I recently read a story about a group of about eleven women who were asked if they were faithful to their husbands. Only one answered in the affirmative. Another one of them was also faithful, but was too ashamed to raise her hand to acknowledge that.
This is the kind of culture in which we live, a culture in which people are ashamed of fidelity. Al Mohler, the president of Southern Seminary is correct when he says that “we are an adulterous generation.” And this is confirmed by a spokesman of Generation X: “We are the first generation in which adultery is now not an issue. We have so little expectation of monogamy or of faithfulness, adultery is just no big deal.” Gladly, that is not true of his entire generation, but it does seem increasingly true of the culture at large.
However, in this context of unfaithfulness, when society considers adultery the modern/sophisticated (even mature) way to live, the Bible is again countercultural by insisting that the mature is the one who lives in obedience to God. And God’s word on this issue is very clear and direct: You shall not commit adultery! In an “adulterous generation” we are called to faithfulness in marriage.
[Note: The full title should be (it would have been too long): The Root of All Sin: Why Atheists Can’t Be Happy and Many Christians Aren’t]
Most Christians are familiar with Jesus’ answer to the Pharisee’s question about the greatest commandment. The question and answer are found in Matthew 22: 36b-40.
“Teacher, which is the great commandment in the Law?” And he said to him,
“You shall love the Lord your God with all your heart and with all your soul and with all your mind. This is the great and first commandment.
And a second is like it: You shall love your neighbor as yourself.
On these two commandments depend all the Law and the Prophets.”
Based on this text John Piper has a penetrating analysis on the root of all sin. It is worth reproducing below:
“The root of our sinfulness is the desire for our own happiness apart from God and apart from the happiness of others in God…ALL SIN comes from a desire to be happy cut off from the glory of God and cut off from the good of others. The command of Jesus [to love others as yourself] cuts to this root, exposes it, and severs it.”
Piper goes on and equates this root of all sin with PRIDE. At first sight, it is difficult to see the connection, but it is clear that he is on the right path because pride is historically considered the most deadly sin in Christianity (it is the sin that we find in Lucifer himself).
Piper explains the connection:
“Another name for this root of sinfulness is PRIDE. Pride is the presumption that we can be happy without depending on God as the source of happiness and without caring if others find their happiness in God. Pride is the contaminated and corrupted passion to be happy. It is corrupted by two things:
1) The unwillingness to see God as the only fountain of true and lasting joys, and
2) The unwillingness to see other people as designed by God to share our joy in him.
If you take the desire to be happy [which is good and put there by God Himself] and strip away from it God as the fountain of your happiness in God, what you have left is the engine of PRIDE. PRIDE is the pursuit of happiness anywhere but in the glory of God and the good of other people for God’s sake. This is the root of all sin.”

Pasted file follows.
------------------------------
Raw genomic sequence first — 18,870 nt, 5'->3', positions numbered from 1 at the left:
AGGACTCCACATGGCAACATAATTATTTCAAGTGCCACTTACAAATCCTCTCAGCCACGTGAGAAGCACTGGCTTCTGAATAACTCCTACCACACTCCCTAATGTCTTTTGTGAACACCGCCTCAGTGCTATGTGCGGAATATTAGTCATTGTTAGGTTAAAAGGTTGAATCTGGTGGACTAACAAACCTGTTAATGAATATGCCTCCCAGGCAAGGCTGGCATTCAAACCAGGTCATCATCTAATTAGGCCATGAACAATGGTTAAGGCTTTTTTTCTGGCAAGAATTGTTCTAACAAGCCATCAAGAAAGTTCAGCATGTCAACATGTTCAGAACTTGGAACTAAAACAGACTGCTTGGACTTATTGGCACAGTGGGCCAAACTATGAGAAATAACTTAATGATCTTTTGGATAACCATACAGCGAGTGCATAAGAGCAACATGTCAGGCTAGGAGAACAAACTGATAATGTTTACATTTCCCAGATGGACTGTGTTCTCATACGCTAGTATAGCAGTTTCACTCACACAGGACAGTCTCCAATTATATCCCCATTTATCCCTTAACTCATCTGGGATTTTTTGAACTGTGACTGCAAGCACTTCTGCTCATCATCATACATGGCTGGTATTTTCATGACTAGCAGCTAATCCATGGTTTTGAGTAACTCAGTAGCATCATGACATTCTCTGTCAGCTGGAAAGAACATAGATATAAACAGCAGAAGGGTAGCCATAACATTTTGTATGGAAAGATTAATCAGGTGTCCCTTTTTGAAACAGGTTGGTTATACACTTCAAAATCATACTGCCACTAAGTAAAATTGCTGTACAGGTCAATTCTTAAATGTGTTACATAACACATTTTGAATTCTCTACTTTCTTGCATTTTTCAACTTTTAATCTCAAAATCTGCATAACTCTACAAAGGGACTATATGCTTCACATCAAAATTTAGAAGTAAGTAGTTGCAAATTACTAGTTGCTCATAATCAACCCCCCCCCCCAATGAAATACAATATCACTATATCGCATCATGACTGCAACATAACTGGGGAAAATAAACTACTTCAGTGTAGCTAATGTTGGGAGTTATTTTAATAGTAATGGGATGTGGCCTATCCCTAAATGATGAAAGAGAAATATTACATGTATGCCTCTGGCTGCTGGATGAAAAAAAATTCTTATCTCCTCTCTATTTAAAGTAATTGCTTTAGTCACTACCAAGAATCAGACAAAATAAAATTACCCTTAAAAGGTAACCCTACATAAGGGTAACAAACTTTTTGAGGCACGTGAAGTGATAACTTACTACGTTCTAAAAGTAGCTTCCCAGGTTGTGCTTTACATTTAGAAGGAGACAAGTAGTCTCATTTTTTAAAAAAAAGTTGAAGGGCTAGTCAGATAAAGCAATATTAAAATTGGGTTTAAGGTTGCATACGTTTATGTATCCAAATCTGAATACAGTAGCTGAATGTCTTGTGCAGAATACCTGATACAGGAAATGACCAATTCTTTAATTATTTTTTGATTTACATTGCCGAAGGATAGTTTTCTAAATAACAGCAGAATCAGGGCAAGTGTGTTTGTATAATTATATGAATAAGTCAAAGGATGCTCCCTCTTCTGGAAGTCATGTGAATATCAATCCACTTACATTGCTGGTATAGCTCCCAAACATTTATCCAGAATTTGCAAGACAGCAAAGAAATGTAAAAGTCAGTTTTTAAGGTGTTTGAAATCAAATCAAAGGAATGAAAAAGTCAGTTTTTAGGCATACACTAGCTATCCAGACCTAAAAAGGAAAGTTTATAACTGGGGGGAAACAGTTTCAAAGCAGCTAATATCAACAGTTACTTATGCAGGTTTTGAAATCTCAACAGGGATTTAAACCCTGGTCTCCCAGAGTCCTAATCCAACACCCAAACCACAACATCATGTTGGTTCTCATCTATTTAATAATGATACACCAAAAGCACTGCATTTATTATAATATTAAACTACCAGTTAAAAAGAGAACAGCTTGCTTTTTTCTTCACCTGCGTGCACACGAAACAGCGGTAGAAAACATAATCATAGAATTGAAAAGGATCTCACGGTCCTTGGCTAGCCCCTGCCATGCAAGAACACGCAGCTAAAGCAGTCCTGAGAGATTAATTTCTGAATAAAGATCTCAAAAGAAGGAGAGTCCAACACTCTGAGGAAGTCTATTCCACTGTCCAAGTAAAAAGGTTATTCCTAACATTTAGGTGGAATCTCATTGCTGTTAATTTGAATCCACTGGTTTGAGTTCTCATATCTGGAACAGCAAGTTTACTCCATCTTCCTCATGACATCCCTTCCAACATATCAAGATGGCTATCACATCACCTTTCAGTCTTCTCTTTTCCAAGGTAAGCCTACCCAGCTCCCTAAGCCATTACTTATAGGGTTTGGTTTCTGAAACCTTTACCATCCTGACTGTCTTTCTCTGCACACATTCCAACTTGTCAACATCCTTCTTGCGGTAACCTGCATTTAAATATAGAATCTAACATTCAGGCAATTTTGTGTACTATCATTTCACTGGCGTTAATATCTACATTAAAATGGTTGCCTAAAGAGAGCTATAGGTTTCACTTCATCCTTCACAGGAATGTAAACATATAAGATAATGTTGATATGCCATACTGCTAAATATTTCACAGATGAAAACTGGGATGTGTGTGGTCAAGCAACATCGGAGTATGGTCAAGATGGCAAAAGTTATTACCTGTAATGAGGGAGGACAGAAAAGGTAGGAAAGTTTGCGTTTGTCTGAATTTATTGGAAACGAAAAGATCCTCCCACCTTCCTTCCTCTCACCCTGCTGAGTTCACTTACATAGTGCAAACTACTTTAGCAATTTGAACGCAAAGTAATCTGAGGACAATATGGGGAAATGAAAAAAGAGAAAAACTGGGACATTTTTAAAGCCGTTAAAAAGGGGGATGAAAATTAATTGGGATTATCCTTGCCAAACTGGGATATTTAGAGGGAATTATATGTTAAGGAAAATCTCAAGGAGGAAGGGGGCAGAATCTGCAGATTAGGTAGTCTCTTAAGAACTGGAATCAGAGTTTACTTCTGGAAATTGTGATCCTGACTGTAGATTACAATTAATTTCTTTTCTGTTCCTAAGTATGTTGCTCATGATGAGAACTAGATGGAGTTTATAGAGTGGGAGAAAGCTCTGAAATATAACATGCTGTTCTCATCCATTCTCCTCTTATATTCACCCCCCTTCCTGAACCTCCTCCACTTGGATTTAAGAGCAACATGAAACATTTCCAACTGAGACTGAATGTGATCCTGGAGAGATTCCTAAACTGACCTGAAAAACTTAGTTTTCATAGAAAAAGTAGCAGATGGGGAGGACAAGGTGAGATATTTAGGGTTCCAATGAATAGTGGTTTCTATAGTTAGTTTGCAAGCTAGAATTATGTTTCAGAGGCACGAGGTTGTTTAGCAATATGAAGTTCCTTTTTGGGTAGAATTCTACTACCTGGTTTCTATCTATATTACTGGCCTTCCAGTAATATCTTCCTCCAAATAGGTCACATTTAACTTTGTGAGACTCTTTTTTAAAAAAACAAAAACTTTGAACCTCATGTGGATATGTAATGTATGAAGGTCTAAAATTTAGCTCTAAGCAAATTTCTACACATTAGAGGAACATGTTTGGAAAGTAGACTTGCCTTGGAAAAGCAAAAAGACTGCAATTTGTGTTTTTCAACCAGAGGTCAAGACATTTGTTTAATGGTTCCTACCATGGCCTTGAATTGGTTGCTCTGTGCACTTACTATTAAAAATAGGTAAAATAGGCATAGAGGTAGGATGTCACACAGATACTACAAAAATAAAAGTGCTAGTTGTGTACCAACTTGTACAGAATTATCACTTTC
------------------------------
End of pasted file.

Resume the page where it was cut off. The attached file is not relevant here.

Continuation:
I think that Piper is right on and this analysis was eye-opening for me. Pride has to do with misguided self-love. And this means at least two things:
1) Atheists cannot be happy (for they do not even believe in God who is the real fountain of joy and happiness).
2) “Christians cannot be happy either.” They cannot be happy unless they understand that the greatest commandment can only be made visible in the second. It is not enough to say that you love God, this love must find its true and normal (visible) expression in our love for the neighbor.
Piper explains in greater detail the root of all sin and the path to real happiness. It is a service that he does for every human being. For Pascal was right when he said:
“All men seek happiness. This is without exception. Whatever different means they employ, they all tend to this end…This is the motive of every action of every man, even for those who hang themselves [of course – this is a classic case of a misguided act of self-love].”
Have you been looking for happiness and satisfaction in the wrong places? Consider going to the Source. All other streams get lost in the desert.
It is worth reading the rest of Piper’s article. See here (chapter 32). He explains very well the importance of God and of loving one’s neighbor.
Be appalled, O heavens, at this; be shocked, be utterly desolate, declares the LORD, for my people have committed two evils: they have forsaken me, the fountain of living waters, and hewed out cisterns for themselves, broken cisterns that can hold no water.
As we were studying and discussing Jesus’ demand to love our enemies I ran into a problem. I could not find any enemies. I considered it out of the question that there were enemies out there who were enemies because I hated them, so I tried to think if there were some who hated me. And I could not find any. I am not aware of any people that hate me and that consider themselves my “enemies.” There may be some (?), I just don’t know who they are.
This morning, however, I read a short note on Hillary Clinton and the issue of faith in the Democratic camp (see here). It pointed me to an editorial in Christianity Today titled ” “Hating Hillary: Getting to the bottom of a cultural trend that has seeped into the church.” You can find the editorial here.